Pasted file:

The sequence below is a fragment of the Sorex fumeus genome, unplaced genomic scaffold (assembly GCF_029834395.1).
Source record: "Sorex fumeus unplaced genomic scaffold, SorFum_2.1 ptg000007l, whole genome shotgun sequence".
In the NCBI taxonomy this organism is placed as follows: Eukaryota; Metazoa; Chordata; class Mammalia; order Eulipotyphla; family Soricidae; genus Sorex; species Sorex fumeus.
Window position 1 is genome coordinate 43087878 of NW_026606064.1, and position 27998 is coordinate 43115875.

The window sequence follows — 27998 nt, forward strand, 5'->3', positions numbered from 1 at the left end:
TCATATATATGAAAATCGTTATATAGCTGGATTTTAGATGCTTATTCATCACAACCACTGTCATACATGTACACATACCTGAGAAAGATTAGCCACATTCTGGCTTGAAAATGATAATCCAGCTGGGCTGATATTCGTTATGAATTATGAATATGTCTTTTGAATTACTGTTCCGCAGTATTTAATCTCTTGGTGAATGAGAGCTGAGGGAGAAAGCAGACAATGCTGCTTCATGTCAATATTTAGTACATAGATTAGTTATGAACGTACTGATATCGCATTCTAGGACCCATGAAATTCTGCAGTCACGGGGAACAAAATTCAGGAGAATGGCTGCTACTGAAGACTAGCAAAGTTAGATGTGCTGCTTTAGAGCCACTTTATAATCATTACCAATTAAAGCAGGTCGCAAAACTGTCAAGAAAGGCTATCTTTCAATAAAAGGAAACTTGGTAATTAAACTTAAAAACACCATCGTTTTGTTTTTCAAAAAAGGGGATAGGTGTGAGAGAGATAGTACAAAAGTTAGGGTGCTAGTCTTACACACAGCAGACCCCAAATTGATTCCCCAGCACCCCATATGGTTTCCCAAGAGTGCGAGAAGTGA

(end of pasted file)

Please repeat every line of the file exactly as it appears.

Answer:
The sequence below is a fragment of the Sorex fumeus genome, unplaced genomic scaffold (assembly GCF_029834395.1).
Source record: "Sorex fumeus unplaced genomic scaffold, SorFum_2.1 ptg000007l, whole genome shotgun sequence".
In the NCBI taxonomy this organism is placed as follows: Eukaryota; Metazoa; Chordata; class Mammalia; order Eulipotyphla; family Soricidae; genus Sorex; species Sorex fumeus.
Window position 1 is genome coordinate 43087878 of NW_026606064.1, and position 27998 is coordinate 43115875.

The window sequence follows — 27998 nt, forward strand, 5'->3', positions numbered from 1 at the left end:
TCATATATATGAAAATCGTTATATAGCTGGATTTTAGATGCTTATTCATCACAACCACTGTCATACATGTACACATACCTGAGAAAGATTAGCCACATTCTGGCTTGAAAATGATAATCCAGCTGGGCTGATATTCGTTATGAATTATGAATATGTCTTTTGAATTACTGTTCCGCAGTATTTAATCTCTTGGTGAATGAGAGCTGAGGGAGAAAGCAGACAATGCTGCTTCATGTCAATATTTAGTACATAGATTAGTTATGAACGTACTGATATCGCATTCTAGGACCCATGAAATTCTGCAGTCACGGGGAACAAAATTCAGGAGAATGGCTGCTACTGAAGACTAGCAAAGTTAGATGTGCTGCTTTAGAGCCACTTTATAATCATTACCAATTAAAGCAGGTCGCAAAACTGTCAAGAAAGGCTATCTTTCAATAAAAGGAAACTTGGTAATTAAACTTAAAAACACCATCGTTTTGTTTTTCAAAAAAGGGGATAGGTGTGAGAGAGATAGTACAAAAGTTAGGGTGCTAGTCTTACACACAGCAGACCCCAAATTGATTCCCCAGCACCCCATATGGTTTCCCAAGAGTGCGAGAAGTGA